Bitcoin Bonanza

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Five years ago it was worth $0. Then, a month and a half ago it went to $150 a piece. On Monday it shot to over $600. On Tuesday, the value rose to over $900, meaning a 6, 445%-increase in value since the start of the year. It plummeted to $531 at midday today and then recovered reaching $793 while being traded on the Asian markets. Bitcoin: it’s the bonanza of the century.

Volatility and hikes are based on nothing except speculation and the desire to make a mint, thinking that you can predict what the markets are going to do. But, will that Bitcoin volatility lead to a bubble? Or is it bringing in a new era of a new type of currency that people are willing to use and that merchants are now being forced to accept? It might never become a legitimate currency in the future, but that’s hardly important when you can make a profit from it. Of course central banks are at risk from the use of virtual currencies as it would mean that they would have little control over what we spend and how transactions are carried out. Is Bitcoin the death of our central banks?

Some might say that Bitcoin is associated with crime and is an easy way for illicit transactions to take place. Tell me one currency in the world that isn’t laundered these days? Tell me one place in the world where there is a currency that is clean? Pure snow-white virgin money doesn’t and never has existed. Just because it’s associated with crime doesn’t mean it’s not good for the rest of the world. All of the currencies of the world are associated with crime somehow.  Perhaps after all the fall of the Dollar, the death of the greenback will not be because the Chinese have taken the world over and imposed the Renminbi as the reserve currency on the world. Perhaps it will be the Bitcoin that takes over the world economically today.

  • When Bitcoin started out in 2009 after being founded by Satoshi Nakamoto (or under his real name of Gavin Andresen) one Bitcoin was worth $0.30.
  • Bitcoin Transactions in $ 
  • Bitcoin Transactions in $

  • It rose to $32, but then fell to $2. There are some 12 million Bitcoins in circulation today and the number of Bitcoins issued every four years is reduced by 50% (and will be until that number reaches a circulation level of 21 million Bitcoins).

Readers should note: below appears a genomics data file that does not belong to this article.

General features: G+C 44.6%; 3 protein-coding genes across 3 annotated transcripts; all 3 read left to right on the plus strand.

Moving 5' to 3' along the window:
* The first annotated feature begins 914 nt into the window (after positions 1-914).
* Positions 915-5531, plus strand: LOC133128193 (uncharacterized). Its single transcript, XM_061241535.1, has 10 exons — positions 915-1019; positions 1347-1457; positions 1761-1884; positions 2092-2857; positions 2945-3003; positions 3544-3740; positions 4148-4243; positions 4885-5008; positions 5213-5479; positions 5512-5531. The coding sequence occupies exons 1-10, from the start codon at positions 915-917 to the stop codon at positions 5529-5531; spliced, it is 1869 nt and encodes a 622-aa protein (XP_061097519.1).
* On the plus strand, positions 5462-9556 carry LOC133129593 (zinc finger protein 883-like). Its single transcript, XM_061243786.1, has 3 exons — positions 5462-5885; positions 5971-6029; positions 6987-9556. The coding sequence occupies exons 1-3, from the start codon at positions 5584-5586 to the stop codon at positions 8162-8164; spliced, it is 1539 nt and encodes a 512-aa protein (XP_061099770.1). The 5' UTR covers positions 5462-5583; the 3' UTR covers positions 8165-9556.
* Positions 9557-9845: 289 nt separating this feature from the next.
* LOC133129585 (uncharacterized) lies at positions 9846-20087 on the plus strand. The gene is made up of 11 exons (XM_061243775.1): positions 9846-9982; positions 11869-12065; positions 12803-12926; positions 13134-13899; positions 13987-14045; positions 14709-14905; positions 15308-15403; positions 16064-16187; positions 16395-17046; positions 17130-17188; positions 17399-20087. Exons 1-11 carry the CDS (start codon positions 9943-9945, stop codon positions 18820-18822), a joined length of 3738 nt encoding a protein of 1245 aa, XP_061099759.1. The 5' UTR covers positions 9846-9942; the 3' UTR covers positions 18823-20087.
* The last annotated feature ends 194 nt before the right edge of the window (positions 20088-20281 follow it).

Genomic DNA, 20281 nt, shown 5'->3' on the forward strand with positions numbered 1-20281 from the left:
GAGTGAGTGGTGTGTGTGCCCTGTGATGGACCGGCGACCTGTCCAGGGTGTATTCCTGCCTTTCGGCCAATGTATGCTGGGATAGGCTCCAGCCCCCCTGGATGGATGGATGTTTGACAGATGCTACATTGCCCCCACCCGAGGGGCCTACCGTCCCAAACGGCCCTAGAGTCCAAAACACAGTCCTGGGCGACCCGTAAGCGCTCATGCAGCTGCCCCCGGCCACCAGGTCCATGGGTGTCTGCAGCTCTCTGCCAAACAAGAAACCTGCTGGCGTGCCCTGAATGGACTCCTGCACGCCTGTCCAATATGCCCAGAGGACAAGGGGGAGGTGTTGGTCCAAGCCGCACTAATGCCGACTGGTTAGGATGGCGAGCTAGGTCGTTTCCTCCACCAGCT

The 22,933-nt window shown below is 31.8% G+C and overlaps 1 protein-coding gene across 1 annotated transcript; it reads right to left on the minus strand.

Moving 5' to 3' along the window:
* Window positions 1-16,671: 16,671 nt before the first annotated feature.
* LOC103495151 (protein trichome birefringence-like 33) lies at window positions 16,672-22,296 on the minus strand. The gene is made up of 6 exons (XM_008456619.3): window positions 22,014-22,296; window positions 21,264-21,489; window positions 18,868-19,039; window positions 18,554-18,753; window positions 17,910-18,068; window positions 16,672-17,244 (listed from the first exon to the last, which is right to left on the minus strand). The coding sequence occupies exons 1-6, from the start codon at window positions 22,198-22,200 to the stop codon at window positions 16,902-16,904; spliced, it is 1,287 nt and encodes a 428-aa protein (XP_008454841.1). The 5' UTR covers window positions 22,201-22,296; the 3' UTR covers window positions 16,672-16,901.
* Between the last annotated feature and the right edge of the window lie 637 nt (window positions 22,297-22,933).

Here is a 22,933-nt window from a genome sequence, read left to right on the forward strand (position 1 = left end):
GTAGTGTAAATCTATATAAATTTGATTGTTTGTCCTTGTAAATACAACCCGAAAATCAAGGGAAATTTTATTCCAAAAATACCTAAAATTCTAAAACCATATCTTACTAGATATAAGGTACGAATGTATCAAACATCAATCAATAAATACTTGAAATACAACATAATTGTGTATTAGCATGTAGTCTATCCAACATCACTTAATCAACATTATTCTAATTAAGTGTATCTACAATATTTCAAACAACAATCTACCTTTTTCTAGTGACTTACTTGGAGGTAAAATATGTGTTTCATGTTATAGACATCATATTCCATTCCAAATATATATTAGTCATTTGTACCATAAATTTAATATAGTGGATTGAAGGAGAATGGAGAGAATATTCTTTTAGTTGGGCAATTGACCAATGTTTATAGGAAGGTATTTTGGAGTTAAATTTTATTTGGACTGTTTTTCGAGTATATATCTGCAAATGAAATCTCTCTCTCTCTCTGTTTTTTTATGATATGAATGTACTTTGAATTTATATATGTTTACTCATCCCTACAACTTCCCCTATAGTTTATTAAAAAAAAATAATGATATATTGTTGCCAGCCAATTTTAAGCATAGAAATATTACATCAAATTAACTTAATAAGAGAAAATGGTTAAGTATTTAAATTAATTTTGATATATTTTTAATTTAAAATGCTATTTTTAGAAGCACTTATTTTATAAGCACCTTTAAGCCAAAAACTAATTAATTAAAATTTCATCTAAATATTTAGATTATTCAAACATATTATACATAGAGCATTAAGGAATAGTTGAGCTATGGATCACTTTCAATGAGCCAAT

• The currency is already accepted on some of the world’s most highly-ranked internet sites today:
    • ranked 22 in the world, offering custom-designed software and templates. They have accepted Bitcoins since November 2012.
    • The Pirate Bay, ranked 108 in the world which started accepting Bitcoins in April 2013 for their music and move-software directory.
    • Reddit, which ranks 117 in the world and accepted Bitcoins for the first time in February 2013 for the social and entertainment network site.

There are plenty more and they will be increasing in the future, simply because it’s the people that have decided that they are willing and ready to use Bitcoins as a means of exchange. Have the people started the demise of the Dollar and all other currencies? Are we living a moment in history that we shall look back upon in years to come as we wave goodbye to the hegemonic control of the politically-aided and biased reserve currency that is the greenback and that all other currencies are vying to overtake? Will they all lose out, because we have decided for it to happen? That will certainly wipe the smile off the faces of some at the top of the hill.

Gaining legitimacy is essential for the Bitcoin to be a valued and a valuable means of exchange.  The difference between Bitcoin and any other currency that is controlled by a government is that Bitcoins have become accepted because the market has decided that they are. People want them and merchants accept them. It is not a political currency but quasi-commodity money.  The number of transactions has suddenly increased since the start of November and it has now reached dizzy heights around the world. Even governments are starting to recognize the existence and the validity of Bitcoins today. Germany in August 2013 decided to recognize the virtual money as a real currency, legally and fiscally approving it is valid.

When Andresen spoke of begging Julian Assange not to use Bitcoin back in 2010 as a means of getting around the normal method of financial transactions and thus finding a route to funding WikiLeaks, he said ‘it will destroy us’ adding that they were too small a company to be able to deal with it. Although, with hindsight the ‘you-will-destroy-us’- statement probably had little to do with the nascent company not being able to cope with the financial trading of the currency that had been invented, but the fact that Bitcoin would have been closed down and nipped in the bud before it had got off to a start. Now we can see why Bitcoin wanted to steer away from that can of worms. It had greater things in its sights than WikiLeaks.

It’s a rare thing to have the opportunity today to choose which currency we want to use. Maybe this time the choice will be the right one. Maybe the central banks, the ones that have done the damage in the past and are continuing to do so today will have their power taken away from them.

Climbing the greasy pole that politics has become is nothing to do with who you are and what you say. It has everything to do with where you come from and what you have in the bank account to back you up.


Originally posted: Bitcoin Bonanza


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